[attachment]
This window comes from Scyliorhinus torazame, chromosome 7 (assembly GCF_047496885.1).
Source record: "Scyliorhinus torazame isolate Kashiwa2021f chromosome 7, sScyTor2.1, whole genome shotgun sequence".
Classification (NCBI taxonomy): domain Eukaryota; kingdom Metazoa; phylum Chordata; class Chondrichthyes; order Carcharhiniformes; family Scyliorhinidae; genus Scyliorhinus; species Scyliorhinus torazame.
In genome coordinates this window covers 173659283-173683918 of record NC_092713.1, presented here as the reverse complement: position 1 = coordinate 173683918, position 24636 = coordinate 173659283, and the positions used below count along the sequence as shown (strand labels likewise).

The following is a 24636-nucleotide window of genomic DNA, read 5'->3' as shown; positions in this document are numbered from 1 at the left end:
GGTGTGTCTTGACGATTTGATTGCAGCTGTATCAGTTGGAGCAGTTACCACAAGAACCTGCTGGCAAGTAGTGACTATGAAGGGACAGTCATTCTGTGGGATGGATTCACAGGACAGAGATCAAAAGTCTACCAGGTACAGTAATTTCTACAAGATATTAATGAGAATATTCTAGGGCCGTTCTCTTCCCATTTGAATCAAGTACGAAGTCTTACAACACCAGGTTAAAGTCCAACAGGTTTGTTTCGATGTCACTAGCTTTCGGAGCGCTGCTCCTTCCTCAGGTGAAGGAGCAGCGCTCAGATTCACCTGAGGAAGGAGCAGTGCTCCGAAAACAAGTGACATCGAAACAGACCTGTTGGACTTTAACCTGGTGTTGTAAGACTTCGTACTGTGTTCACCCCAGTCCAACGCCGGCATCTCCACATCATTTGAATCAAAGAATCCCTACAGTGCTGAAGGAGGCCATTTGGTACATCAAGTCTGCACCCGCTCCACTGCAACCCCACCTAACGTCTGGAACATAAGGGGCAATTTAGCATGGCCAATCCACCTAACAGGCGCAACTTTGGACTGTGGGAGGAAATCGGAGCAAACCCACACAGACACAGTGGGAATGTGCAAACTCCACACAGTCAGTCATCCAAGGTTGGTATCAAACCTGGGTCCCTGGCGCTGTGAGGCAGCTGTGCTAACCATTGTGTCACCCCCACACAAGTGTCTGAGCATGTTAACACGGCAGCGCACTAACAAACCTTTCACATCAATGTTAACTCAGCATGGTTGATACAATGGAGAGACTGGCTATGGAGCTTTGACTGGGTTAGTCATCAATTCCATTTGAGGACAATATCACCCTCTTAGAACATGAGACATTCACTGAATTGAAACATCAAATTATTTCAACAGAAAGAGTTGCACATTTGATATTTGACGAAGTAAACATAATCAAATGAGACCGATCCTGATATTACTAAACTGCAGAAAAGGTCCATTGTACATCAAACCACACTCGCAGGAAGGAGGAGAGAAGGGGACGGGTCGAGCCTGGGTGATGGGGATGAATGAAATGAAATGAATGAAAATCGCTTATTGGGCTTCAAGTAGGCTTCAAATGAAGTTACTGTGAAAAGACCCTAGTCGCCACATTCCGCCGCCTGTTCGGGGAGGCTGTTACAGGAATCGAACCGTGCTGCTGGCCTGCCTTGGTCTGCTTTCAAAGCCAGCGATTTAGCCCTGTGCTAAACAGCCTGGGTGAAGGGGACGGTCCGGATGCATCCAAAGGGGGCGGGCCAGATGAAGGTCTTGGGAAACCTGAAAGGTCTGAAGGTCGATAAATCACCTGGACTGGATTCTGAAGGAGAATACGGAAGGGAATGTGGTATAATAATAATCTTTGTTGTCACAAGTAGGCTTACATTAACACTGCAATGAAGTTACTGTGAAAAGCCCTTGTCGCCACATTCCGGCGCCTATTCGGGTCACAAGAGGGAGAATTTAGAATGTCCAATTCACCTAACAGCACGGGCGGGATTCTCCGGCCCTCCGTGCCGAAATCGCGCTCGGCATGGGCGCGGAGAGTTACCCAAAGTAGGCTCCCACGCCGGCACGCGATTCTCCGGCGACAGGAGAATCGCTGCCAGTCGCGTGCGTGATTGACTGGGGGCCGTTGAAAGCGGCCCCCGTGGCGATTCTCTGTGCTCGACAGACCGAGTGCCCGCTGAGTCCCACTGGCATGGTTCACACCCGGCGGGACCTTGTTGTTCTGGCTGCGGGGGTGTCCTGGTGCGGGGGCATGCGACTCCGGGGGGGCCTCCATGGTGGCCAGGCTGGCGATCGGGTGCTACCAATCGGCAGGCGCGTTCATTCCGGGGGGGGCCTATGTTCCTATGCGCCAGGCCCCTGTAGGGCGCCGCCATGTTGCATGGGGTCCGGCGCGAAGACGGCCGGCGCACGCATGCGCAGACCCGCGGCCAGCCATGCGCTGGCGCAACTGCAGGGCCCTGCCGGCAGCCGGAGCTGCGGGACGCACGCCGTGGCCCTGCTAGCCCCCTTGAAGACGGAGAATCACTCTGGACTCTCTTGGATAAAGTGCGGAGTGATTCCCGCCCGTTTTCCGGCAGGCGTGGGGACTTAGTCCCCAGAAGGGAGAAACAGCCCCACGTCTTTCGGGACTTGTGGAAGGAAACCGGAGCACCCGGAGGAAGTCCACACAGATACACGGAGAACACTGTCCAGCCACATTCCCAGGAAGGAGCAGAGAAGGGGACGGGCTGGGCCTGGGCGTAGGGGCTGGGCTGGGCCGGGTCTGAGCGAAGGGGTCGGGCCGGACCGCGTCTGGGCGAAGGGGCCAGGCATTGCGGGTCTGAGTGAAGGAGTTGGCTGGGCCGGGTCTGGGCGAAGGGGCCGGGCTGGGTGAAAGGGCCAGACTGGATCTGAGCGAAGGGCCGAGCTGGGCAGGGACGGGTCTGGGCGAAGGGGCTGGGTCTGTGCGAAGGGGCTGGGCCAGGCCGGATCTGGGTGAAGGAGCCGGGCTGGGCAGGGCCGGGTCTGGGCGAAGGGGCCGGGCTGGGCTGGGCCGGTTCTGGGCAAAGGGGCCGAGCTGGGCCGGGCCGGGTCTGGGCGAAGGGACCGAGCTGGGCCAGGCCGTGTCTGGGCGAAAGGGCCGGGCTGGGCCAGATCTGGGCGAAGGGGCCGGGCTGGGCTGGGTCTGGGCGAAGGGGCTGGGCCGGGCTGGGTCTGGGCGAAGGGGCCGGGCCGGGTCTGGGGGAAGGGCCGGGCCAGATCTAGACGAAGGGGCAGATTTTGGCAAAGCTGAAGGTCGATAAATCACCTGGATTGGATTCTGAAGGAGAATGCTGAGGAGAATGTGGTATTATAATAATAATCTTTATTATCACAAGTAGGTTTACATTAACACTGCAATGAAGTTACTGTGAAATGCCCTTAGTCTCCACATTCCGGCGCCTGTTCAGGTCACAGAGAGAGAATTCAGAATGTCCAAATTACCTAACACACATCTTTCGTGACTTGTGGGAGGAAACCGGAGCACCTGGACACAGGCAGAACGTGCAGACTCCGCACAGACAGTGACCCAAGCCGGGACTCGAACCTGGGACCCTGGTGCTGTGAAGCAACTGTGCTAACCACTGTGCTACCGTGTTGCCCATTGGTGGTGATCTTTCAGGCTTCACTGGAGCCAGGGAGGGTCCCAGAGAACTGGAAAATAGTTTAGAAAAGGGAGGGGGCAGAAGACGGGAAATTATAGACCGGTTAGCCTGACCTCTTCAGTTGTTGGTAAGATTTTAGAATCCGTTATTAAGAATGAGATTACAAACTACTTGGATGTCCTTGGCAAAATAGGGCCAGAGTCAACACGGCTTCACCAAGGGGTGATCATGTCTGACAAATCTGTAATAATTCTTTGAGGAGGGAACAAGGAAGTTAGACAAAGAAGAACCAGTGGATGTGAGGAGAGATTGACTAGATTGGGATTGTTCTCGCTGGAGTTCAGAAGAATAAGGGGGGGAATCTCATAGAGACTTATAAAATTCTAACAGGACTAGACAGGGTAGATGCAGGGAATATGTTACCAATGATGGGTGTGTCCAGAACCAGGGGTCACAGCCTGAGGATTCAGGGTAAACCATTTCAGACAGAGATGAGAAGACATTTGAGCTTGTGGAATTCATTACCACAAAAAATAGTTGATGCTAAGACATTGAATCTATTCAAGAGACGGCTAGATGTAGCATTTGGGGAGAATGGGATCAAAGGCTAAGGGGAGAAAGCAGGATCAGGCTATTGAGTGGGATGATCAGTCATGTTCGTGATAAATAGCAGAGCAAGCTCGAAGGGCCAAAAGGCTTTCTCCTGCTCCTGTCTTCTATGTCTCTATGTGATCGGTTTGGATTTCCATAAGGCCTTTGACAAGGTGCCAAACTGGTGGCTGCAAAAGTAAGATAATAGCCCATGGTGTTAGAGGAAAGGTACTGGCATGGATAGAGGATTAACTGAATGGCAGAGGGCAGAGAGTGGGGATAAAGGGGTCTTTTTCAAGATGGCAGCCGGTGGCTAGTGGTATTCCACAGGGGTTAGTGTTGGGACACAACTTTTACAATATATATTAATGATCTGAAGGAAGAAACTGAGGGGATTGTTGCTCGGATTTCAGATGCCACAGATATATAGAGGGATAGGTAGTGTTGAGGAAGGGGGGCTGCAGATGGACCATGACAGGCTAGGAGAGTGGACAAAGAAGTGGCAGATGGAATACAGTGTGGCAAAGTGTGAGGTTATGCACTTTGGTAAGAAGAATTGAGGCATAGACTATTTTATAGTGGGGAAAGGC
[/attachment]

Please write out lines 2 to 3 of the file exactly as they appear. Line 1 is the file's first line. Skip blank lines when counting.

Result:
Source record: "Scyliorhinus torazame isolate Kashiwa2021f chromosome 7, sScyTor2.1, whole genome shotgun sequence".
Classification (NCBI taxonomy): domain Eukaryota; kingdom Metazoa; phylum Chordata; class Chondrichthyes; order Carcharhiniformes; family Scyliorhinidae; genus Scyliorhinus; species Scyliorhinus torazame.